Giving to charity is a wonderful and benevolent act. But that doesn’t mean you shouldn’t look at it as an opportunity and maximize the tax benefits from your charitable gifts.
If you are thinking about making a contribution to a charity, you may want to consider donating appreciated stock from your investment portfolio that has been held for more than one year instead of simply donating cash. The result could have some enhanced income tax benefits.
Generally, the deduction for a donation of property to a charity is equal to the fair market value of the donated property. However, a special rule exists for certain gifts of stock to a private foundation.
If the donated stock has appreciated in value since the time of purchase, you are entitled to a charitable deduction equal to the stock’s fair market value. In addition, you may not have to recognize any of the appreciation on the donated stock if you donate the stock directly to the charitable organization.
For example, Robert and Michael each plan on donating $10,000 to their favorite charity. Each also owns $10,000 worth of stock in ABC Inc. They each bought the stock for $2,000 several years ago. Robert sells his stock and donates the $10,000 in cash. Result: He is entitled to a $10,000 charitable deduction, but must report his $8,000 capital gain on the stock. Michael, on the other hand, donates the stock directly to the charitable organization. Result: He is entitled to the same $10,000 charitable deduction. However, he is not subject to any tax on the capital gain.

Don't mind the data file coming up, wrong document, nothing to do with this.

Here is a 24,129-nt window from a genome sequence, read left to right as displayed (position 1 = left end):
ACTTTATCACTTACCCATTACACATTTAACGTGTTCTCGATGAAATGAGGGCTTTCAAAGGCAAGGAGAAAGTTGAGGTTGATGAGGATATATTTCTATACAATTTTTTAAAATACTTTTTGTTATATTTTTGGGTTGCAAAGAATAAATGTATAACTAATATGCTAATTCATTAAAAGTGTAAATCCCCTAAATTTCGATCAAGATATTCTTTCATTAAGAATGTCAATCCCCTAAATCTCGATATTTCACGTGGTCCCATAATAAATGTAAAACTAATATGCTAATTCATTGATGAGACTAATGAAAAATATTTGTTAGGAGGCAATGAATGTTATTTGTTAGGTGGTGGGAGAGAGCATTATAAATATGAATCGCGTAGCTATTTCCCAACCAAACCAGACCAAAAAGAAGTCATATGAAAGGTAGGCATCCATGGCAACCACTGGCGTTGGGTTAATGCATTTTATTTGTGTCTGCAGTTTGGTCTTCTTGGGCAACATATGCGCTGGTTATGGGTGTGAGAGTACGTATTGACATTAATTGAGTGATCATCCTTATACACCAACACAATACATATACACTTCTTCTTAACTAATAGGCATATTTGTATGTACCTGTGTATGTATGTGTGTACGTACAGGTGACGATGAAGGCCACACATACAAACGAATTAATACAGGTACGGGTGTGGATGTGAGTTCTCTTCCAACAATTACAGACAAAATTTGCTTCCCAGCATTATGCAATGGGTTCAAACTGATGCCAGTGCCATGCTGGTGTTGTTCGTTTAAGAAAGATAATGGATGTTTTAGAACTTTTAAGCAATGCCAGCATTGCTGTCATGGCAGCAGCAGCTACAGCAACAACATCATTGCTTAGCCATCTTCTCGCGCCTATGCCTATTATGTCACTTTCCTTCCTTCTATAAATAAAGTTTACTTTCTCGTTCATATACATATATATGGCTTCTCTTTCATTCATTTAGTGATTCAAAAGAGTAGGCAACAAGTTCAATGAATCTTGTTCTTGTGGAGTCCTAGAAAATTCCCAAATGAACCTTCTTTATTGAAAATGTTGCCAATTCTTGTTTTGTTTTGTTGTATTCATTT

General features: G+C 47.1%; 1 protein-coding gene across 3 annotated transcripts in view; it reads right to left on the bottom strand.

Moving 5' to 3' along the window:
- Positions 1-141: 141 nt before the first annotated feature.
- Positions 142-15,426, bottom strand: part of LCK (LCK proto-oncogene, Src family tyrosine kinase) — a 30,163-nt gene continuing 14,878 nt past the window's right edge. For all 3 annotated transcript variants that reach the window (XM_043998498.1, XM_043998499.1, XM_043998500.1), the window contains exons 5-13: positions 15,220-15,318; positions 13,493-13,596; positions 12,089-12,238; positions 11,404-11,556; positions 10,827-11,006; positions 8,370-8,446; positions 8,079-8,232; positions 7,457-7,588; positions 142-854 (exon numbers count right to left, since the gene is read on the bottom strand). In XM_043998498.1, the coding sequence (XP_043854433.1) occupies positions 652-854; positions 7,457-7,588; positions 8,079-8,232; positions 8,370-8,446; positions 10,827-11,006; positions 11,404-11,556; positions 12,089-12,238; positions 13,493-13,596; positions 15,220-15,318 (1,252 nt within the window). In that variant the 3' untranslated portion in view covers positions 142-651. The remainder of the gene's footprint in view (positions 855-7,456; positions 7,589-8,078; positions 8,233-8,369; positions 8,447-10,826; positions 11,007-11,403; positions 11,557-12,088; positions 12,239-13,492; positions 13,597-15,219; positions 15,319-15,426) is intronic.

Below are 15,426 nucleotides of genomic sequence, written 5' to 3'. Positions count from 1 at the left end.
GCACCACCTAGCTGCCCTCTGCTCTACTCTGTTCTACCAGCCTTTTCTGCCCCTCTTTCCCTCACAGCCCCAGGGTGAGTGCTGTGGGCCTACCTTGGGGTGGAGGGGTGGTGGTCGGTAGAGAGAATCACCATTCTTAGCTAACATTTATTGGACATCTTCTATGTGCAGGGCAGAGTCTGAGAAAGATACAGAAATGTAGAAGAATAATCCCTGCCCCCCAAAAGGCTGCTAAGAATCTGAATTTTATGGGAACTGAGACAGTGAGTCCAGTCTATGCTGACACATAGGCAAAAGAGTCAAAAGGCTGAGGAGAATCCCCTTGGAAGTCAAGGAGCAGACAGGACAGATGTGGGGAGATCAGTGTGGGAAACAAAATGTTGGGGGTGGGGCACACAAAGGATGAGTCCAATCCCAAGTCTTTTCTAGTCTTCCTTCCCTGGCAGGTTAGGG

So, as you can see, how you donate to charity may have a significant tax difference for you. The amount of the charitable deduction for stock held for more than one year is limited to 30 percent of your adjusted gross income for that year, or 20 percent for “qualified appreciated stock” contributed to a private foundation. Any excess may generally be carried forward for five years.
Keep in mind that you must complete your gift to a charity in the year that the donation is made in order to be eligible to claim a charitable contribution on your tax return for that year. If the donation is made at or near year’s end, you should be particularly aware of the Dec. 31 deadline if you’re donating stock, as special tax rules apply:
• If you unconditionally deliver or mail a properly endorsed stock certificate to a charity, the charity’s agent or authorized representative, the gift generally is considered completed on the date of delivery or on the date it is mailed.
• If you bring the stock certificate to y our bank, broker or to the corporation that issued the stock – with the intention of transferring it to the name of the charity – the gift is considered completed on the date the stock is transferred on the corporation’s books.
There are several gifting alternatives you might want to consider rather than making a direct contribution to a charity, so contact your financial advisor to discuss these options.